Each year the Savannah Voice Festival spotlights a special recital artist and for 2018, the renowned Italian-born baritone Marco Nisticò will be performing a showcase of his favorite songs and arias in a showcase titled “It’s a Funny Story.”

“It’s going to be a little bit different, not like a conventional recital,” says Nisticò. “I will be speaking about why I chose the pieces and recount a bit of my work years, especially the Italian ones, because they turn out to be funnier for some reason.”

 

Nisticò joined the Metropolitan Opera in the 2009-10 season, where he made his debut as Dancaire in Bizet’s “Carmen.” His many comedic and dramatic roles with opera companies around the world include Tonio in “Pagliacci,” Amonasro in “Aida,” Dulcamara in “L’elisir,” and the title character in “Don Pasquale.” Nisticò has been praised for his “comic pizzazz” by the New York Times, and Classical Review called him a “performer of gravitas, unforced eloquence, and refined vocalism.”

Although “It’s a Funny Story” is ostensibly a solo recital, Nisticò will perform a few duets, as well. As a member of the Savannah Voice Festival’s faculty, Nisticò is interested in collaborating with some of the younger singers who are participating and studying with the festival, so he asked Maria Zouves, co-founder and executive director of the SVF, to find a soprano and a bass to sing with him.

“It’s a good thing for me because I get to sing duets that I find more interesting than simply singing solo stuff, and for them because they get to work with a more experienced performer,” says Nisticò.

One of Nisticò’s favorite and most beloved roles is Figaro from Rossini’s “The Barber of Seville.”

“I am very attached to that role — even though last year in Savannah, I performed for the first time another role from the ‘Barber of Seville,’ which was Bartolo, the funnier guy, if you wish,” says Nisticò. “This is something I would like to perform more. In my recital I will be performing both Figaro’s and Bartolo’s arias.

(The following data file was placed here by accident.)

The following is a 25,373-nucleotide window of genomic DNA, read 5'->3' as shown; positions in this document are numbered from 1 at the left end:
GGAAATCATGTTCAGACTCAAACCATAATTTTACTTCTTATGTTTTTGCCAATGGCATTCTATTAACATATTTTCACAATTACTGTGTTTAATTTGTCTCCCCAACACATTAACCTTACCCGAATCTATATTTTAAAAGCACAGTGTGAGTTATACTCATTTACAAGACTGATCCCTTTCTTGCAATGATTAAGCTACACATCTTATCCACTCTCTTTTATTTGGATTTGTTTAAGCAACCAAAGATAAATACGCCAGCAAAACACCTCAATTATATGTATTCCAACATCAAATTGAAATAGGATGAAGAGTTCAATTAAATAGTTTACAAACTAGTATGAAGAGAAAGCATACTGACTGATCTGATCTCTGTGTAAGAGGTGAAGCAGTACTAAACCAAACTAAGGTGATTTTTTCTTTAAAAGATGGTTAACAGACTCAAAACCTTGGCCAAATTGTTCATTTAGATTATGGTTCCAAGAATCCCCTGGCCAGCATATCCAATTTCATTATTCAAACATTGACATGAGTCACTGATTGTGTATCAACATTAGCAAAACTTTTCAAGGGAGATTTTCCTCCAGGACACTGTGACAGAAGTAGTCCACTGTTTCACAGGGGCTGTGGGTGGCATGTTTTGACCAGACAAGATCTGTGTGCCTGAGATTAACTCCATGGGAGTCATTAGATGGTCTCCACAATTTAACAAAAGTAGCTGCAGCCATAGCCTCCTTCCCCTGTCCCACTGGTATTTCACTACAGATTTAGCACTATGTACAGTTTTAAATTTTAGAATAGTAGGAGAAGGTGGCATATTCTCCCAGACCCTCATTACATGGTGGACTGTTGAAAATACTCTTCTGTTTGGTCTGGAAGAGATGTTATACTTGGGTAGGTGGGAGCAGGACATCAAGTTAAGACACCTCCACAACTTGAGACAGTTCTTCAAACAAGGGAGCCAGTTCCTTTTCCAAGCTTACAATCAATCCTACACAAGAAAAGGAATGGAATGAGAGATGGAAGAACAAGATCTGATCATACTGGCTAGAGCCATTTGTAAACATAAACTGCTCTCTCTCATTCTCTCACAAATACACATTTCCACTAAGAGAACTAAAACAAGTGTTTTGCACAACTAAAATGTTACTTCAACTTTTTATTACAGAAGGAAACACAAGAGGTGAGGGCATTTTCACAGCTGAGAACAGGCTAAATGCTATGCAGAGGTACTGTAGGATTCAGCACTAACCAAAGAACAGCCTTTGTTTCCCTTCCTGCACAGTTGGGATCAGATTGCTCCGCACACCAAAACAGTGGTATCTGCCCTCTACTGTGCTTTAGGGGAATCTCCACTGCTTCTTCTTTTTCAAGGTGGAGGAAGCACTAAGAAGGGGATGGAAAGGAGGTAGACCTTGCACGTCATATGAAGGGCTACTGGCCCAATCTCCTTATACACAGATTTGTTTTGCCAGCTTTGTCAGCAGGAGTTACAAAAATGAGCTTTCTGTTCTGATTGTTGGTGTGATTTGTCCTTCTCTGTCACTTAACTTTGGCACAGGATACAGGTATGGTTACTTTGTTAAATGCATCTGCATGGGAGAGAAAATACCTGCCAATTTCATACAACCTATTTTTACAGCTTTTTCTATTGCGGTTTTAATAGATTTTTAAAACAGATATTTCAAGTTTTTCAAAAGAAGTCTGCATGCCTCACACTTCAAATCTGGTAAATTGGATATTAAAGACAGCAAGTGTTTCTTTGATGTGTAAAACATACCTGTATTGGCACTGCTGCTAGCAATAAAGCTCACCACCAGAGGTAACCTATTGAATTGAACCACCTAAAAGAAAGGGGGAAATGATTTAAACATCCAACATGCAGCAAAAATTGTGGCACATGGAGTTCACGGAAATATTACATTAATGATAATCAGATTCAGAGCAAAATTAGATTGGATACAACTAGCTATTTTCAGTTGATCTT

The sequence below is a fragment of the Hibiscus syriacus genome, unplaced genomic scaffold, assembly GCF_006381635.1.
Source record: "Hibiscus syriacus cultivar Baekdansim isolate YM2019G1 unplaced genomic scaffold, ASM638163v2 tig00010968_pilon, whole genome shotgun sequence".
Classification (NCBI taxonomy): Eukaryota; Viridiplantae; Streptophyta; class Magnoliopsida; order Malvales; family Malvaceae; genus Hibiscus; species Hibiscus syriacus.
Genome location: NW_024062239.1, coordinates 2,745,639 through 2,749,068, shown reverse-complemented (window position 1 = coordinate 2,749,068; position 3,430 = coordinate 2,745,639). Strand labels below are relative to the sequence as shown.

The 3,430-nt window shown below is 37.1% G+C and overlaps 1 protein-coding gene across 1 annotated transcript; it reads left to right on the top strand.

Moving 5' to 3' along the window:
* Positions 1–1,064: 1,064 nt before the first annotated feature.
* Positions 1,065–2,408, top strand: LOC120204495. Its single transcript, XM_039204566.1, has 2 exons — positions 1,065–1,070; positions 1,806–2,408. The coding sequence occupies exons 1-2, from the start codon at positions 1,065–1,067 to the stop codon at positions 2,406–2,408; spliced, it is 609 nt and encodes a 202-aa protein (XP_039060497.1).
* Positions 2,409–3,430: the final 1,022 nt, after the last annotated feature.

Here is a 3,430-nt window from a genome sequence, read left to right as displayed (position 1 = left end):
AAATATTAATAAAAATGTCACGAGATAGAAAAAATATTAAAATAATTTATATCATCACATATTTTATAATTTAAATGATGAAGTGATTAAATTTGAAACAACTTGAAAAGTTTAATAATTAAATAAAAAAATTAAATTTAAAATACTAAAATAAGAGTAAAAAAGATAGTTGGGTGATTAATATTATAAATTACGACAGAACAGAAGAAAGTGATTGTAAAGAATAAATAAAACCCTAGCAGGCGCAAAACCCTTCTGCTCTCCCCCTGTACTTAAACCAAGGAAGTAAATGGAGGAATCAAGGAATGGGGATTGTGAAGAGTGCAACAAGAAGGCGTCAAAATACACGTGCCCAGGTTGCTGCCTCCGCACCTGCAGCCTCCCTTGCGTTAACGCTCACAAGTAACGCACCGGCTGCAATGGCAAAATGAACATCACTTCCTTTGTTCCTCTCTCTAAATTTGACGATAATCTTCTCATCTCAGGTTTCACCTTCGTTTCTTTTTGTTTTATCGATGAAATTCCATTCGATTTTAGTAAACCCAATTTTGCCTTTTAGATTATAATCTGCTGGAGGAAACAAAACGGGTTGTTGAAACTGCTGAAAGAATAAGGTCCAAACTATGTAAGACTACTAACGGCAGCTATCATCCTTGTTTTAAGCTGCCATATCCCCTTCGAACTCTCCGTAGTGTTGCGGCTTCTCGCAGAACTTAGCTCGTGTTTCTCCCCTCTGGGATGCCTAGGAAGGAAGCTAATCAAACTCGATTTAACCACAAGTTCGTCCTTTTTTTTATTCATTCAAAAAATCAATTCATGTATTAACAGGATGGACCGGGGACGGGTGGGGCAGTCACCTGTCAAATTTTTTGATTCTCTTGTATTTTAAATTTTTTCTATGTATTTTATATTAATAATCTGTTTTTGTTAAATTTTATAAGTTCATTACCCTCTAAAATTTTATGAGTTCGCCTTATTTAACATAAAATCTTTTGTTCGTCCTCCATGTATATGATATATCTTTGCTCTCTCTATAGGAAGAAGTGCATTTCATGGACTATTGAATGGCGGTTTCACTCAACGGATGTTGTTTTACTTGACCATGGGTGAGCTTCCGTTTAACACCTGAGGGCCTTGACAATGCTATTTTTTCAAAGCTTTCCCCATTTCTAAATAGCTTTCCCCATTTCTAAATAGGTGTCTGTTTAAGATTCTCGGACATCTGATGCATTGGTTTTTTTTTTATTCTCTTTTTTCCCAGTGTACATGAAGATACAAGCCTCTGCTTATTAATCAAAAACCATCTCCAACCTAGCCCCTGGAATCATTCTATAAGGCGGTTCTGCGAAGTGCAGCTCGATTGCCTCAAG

"I am very attached to that opera. It’s a masterpiece. Unfortunately, it is performed possibly too much and not always according to style. Many people know it, but don’t know what it is.”

Nisticò has sung the role of Ford in the opera “Falstaff,” but he has never played the title role. Nisticò is looking forward to singing Falstaff’s aria in his recital as well.

“It’s about honor and about how useless honor is and how he doesn’t want it. It’s an interesting philosophy that the fat knight has and I find it fascinating and brilliant, musically and dramatically. It’s a dream role for me, something that I would like to perform one day.”

The title of the recital and its casual, storytelling format relates to the festival’s overall theme, “Stories Great and Small.” Nisticò points to opera’s ability to transcend language barriers through its music and expressive qualities to deliver captivating stories.

 

“Opera is incredible about storytelling, because not only does it deal with language — in my case, mostly Italian — but the emotional weight of the music is very powerful for the storytelling,” says Nisticò.

“It’s sort of universal. I just finished teaching a group of young singers from Taiwan and I was amazed and moved by the fact that they get this immediate emotional response and connection to the material. They don’t speak the language, most of them — they should and I fight for them to really try to understand and memorize — but on the other hand, the music speaks to anyone and it is the most powerful vehicle.

"That’s storytelling. Plus, it gives you the freedom to tell yourself the story you want to hear.”